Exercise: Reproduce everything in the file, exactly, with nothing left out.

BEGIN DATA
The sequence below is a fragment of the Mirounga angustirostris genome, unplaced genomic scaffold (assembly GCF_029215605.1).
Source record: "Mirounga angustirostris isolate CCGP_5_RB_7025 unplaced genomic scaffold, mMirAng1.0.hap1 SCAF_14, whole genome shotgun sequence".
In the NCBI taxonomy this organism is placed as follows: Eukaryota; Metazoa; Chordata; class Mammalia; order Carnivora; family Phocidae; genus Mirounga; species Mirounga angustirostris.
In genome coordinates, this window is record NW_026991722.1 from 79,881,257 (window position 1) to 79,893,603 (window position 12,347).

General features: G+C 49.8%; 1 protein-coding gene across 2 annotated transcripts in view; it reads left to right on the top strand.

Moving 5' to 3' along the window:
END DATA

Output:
The sequence below is a fragment of the Mirounga angustirostris genome, unplaced genomic scaffold (assembly GCF_029215605.1).
Source record: "Mirounga angustirostris isolate CCGP_5_RB_7025 unplaced genomic scaffold, mMirAng1.0.hap1 SCAF_14, whole genome shotgun sequence".
In the NCBI taxonomy this organism is placed as follows: Eukaryota; Metazoa; Chordata; class Mammalia; order Carnivora; family Phocidae; genus Mirounga; species Mirounga angustirostris.
In genome coordinates, this window is record NW_026991722.1 from 79,881,257 (window position 1) to 79,893,603 (window position 12,347).

General features: G+C 49.8%; 1 protein-coding gene across 2 annotated transcripts in view; it reads left to right on the top strand.

Moving 5' to 3' along the window: